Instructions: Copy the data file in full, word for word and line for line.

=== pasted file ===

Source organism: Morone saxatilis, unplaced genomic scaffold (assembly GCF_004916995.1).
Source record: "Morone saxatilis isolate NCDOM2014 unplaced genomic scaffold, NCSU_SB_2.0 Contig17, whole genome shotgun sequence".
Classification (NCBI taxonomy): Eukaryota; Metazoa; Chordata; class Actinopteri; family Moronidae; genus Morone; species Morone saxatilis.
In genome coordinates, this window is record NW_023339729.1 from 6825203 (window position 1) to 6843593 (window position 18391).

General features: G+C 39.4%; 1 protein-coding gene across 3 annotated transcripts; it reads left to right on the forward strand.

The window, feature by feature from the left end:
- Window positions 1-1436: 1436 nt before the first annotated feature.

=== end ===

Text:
Source organism: Morone saxatilis, unplaced genomic scaffold (assembly GCF_004916995.1).
Source record: "Morone saxatilis isolate NCDOM2014 unplaced genomic scaffold, NCSU_SB_2.0 Contig17, whole genome shotgun sequence".
Classification (NCBI taxonomy): Eukaryota; Metazoa; Chordata; class Actinopteri; family Moronidae; genus Morone; species Morone saxatilis.
In genome coordinates, this window is record NW_023339729.1 from 6825203 (window position 1) to 6843593 (window position 18391).

General features: G+C 39.4%; 1 protein-coding gene across 3 annotated transcripts; it reads left to right on the forward strand.

The window, feature by feature from the left end:
- Window positions 1-1436: 1436 nt before the first annotated feature.